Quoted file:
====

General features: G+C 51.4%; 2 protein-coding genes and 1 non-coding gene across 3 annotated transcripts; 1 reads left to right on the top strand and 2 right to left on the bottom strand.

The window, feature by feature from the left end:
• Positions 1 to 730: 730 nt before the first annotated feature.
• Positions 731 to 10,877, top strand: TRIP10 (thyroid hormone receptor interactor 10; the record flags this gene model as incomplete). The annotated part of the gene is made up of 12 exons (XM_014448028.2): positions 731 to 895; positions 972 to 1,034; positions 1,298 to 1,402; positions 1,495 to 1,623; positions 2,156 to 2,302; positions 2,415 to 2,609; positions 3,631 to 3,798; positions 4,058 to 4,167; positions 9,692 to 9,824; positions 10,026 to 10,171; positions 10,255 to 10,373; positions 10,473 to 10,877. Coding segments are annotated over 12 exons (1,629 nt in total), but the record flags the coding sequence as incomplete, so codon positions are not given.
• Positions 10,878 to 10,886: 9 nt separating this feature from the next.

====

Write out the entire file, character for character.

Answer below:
General features: G+C 51.4%; 2 protein-coding genes and 1 non-coding gene across 3 annotated transcripts; 1 reads left to right on the top strand and 2 right to left on the bottom strand.

The window, feature by feature from the left end:
• Positions 1 to 730: 730 nt before the first annotated feature.
• Positions 731 to 10,877, top strand: TRIP10 (thyroid hormone receptor interactor 10; the record flags this gene model as incomplete). The annotated part of the gene is made up of 12 exons (XM_014448028.2): positions 731 to 895; positions 972 to 1,034; positions 1,298 to 1,402; positions 1,495 to 1,623; positions 2,156 to 2,302; positions 2,415 to 2,609; positions 3,631 to 3,798; positions 4,058 to 4,167; positions 9,692 to 9,824; positions 10,026 to 10,171; positions 10,255 to 10,373; positions 10,473 to 10,877. Coding segments are annotated over 12 exons (1,629 nt in total), but the record flags the coding sequence as incomplete, so codon positions are not given.
• Positions 10,878 to 10,886: 9 nt separating this feature from the next.